How does an early music ensemble resonate with the EIF's 2014 theme of culture and conflict in the 100th anniversary of WWI? With music from the time of The Hundred Years War? Too early even for early music. This imaginatively conceived event dwelt rather on the hundred turbulent years in Europe from 1614-1714. The programme was entitled, War and peace in Baroque Europe: From the Thirty Years War to the Peace of Utrecht. Given the number and variety of belligerents this allowed a palette of Turkish (Ottoman), German, French, Spanish, Catalan, Italian (Venetian), Russian, English, Arabic and Aramaic languages and/or music.

Jordi Savall © David Ignaszewski
Jordi Savall
© David Ignaszewski

To help those audience members without programmes navigate the complexities of the programme, Swiss-born bass-baritone Stephan MacLeod (whose wonderful singing voice featured in many items) announced each historical event by year and location - but, understandably, omitted the associated musical titles.

Musicians and singers from Jordi Savall's three ensembles filled the stage: Hespèrion XXI, Le Concert des Nations and La Capella Reial de Catalunya. In front, seated on cushions, were players of instruments not normally associated with the western concert hall: Nedyalko Nedyalkov playing the kaval (an end-blown flute found, for example, in the Balkans); Yurdal Tokcan playing the oud (Arabic lute); Hakan Güngör playing the kanun (a large-scale zither - also known as qanun) and Dimitri Psonis playing the santur (Greek dulcimer). Savall explained in the excellent Festival Soundbites series, that it seemed important to include the music of those regions, given the prominence of the Ottoman Empire. Accuracy compels me to estimate the contribution of these four musicians, wonderful as it was, at around 20-25% of the 150-minute event (including interval). Exactly who was behind the arrangements which involved all instruments was not clear but praise is due here for some excellent modal writing! At various times I noted Dorian, Aeolian, Phrygian and, most oriental of all, one beginning on the fifth note of the harmonic minor scale. One of the most striking mixtures of East and West was included to mark the driving out from Crete of the Venetians by the Ottomans: Der makām-ı Hüseynī Sakīl-i Ağa Rıżā (Mss. D. Cantemir 89). Following some lovely oud improvisation by Yurdal Tokcan, many of the western instruments joined in, along with the kaval, santur and kanun. The ensemble was underpinned by a thunderous tonic drone provided by two very long natural brass instruments - somewhere between Alpine and Tibetan horn.

The opening item, commemorating the 1614 massacre of the Jews in Frankfurt was Ha lahma 'anya, (The Bread of Affliction) an Aramaic Passover lament for four male voices. The singers did not face the audience but rather assumed an inward-looking diamond formation to suggest, I imagine, the private, prayer-like nature of the text. It was the first time I'd seen written Aramaic in a concert programme. This work was mirrored in the second half by a very moving Catalan lament arranged by Savall and entitled, Catalunya en altres temps (Catalonia in days gone by) which, following the 1714 Siege of Barcelona, bemoans "laws against out nation...written in a foreign tongue." The other non-Roman alphabet to appear in the programme was in Vasily Titov's lovely Bezñeevéstnaya Dévo, marking the 1711 Russo-Ottoman War.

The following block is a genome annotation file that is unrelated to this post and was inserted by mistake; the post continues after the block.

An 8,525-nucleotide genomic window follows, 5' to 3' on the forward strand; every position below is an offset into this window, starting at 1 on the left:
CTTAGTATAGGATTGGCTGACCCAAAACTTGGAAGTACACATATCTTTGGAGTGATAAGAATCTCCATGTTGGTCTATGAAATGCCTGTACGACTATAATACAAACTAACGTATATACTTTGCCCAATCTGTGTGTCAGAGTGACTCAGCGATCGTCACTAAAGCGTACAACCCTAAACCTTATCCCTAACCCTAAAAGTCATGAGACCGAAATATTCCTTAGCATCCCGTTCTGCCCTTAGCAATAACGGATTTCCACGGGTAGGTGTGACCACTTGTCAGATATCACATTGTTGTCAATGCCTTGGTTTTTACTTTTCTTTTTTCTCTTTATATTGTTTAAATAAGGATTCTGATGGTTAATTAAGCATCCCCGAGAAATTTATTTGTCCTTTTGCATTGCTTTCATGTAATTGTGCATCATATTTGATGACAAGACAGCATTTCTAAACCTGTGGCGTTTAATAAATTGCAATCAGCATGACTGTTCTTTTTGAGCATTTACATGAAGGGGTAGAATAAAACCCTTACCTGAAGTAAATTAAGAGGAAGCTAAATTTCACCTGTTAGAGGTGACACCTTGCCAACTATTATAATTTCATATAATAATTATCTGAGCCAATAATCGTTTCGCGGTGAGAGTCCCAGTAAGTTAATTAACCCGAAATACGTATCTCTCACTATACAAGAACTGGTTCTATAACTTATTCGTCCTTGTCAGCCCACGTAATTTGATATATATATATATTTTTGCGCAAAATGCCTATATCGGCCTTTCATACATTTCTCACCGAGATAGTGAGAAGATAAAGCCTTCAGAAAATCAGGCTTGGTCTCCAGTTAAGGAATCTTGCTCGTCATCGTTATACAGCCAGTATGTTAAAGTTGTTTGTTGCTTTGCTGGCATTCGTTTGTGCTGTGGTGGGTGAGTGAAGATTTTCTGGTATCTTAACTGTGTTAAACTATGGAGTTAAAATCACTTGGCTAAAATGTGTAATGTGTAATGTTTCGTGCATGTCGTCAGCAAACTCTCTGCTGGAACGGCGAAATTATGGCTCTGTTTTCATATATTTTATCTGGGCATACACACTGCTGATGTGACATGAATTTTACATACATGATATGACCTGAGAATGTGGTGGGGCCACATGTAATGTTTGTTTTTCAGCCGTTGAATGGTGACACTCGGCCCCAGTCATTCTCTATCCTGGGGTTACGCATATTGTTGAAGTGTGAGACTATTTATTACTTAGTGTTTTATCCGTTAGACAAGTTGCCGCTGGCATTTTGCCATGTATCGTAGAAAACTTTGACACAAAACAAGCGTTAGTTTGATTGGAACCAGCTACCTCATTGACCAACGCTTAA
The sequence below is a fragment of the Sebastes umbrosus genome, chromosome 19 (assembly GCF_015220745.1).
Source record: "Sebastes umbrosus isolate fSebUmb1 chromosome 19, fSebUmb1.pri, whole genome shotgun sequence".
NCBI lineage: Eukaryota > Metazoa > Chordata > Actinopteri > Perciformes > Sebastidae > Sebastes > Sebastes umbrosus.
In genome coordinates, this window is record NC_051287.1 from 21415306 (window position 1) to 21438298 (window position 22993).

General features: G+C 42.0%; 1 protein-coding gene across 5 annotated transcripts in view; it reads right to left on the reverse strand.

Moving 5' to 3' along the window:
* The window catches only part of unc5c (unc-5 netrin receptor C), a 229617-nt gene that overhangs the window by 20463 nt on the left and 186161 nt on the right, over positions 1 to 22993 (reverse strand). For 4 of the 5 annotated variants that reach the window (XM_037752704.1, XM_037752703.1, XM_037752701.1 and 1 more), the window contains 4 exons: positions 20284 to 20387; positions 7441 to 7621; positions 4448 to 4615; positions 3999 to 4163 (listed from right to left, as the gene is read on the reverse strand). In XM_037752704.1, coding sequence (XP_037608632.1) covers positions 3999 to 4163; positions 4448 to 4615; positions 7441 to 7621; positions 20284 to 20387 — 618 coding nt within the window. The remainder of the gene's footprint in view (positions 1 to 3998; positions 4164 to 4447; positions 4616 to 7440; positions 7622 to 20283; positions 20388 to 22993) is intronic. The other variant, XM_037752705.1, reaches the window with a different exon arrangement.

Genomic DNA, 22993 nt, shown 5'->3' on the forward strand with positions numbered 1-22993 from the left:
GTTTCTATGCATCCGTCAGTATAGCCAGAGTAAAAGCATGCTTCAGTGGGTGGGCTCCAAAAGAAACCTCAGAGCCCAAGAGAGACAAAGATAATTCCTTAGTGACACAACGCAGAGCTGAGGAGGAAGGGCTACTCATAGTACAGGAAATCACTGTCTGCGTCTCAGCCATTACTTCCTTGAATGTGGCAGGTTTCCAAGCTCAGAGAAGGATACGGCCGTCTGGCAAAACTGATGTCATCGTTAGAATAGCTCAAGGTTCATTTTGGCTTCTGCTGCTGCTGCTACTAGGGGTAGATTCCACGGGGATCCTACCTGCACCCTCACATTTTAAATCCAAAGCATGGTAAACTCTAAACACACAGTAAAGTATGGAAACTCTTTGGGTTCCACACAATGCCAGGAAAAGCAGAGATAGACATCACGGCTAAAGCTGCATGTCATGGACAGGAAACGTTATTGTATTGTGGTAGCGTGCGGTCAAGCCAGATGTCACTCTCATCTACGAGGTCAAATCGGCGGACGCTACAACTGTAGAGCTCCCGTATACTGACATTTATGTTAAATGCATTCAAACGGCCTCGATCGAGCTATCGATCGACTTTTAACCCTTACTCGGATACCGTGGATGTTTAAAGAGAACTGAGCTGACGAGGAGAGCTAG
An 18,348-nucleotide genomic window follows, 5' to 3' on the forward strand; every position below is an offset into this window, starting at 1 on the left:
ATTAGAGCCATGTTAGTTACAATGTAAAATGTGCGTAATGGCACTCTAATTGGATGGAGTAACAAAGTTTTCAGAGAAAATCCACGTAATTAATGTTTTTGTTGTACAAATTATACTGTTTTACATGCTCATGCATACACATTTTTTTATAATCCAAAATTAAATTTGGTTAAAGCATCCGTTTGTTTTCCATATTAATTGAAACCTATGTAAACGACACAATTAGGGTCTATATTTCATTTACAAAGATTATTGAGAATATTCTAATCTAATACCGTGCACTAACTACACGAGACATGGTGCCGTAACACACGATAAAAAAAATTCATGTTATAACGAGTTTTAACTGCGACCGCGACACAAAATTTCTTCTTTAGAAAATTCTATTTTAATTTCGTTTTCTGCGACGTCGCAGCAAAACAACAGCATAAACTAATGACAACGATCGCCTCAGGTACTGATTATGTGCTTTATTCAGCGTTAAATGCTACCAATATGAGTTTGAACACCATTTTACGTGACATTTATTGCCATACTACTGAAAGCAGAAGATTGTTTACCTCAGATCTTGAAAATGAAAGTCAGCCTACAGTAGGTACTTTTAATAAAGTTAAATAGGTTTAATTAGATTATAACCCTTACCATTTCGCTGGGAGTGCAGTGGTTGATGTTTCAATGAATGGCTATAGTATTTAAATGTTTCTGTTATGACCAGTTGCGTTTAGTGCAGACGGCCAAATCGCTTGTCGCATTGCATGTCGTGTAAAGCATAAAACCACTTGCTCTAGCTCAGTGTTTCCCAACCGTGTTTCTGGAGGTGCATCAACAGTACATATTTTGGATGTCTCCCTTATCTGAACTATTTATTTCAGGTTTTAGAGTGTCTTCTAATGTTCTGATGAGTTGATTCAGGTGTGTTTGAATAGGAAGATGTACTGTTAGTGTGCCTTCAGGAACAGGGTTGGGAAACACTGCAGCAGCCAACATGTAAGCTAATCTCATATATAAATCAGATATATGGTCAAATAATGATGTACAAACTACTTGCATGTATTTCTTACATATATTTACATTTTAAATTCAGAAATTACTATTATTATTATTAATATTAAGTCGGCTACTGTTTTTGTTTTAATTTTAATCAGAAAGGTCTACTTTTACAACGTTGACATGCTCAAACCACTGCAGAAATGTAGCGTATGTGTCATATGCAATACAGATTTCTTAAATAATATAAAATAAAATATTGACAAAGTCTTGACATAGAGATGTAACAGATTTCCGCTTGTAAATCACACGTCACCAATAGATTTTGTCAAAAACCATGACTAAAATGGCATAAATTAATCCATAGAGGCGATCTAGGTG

It was interesting to hear the march of music across the century. The bass drum which had appeared in the anonymous Pavane pour la petite guerre and Galliarde commemorating Cardinal Richlieu's 1636 declaration of war on Spain, was later replaced by (pitched) timpani in Charpentier's Te Deum(c.1690) included for its proximity to the 1678 Treaty of Nimegue.

On the vocal front there were many excellent solo moments - too numerous to mention - and some very fine ensemble work. The adventurous harmonies of Francesco Cavalli's Requiem Eternam from his 1675 Missa pro defuctis were particularly striking. Possibly as a result of the amount of people and instruments on present, the ten singers present spanned nearly the entire width of the stage. Whatever the reason, this elicited wonderful separation of contrapuntal lines and dynamic antiphonal effects, particularly in Lully's Jubilate Deo from his Motet for the Peace LWV77/16.

Whereas the effect of many encores is to lessen drama and tension, preparing the audience for home, Savall's choice achieved quite the reverse effect. It was a heartfelt performance of Arvo Pärt's Da Pacem Domine which Savall commissioned to commemorate the victims of the 2004 Madrid bombings. His dedication of this performance to the many currently suffering violence and upheaval resonated with his articulate programme note entitled, "Creating a culture for peace." There was compete hush while the Pärt was played and then very warm applause. Savall looked both touched and humbled.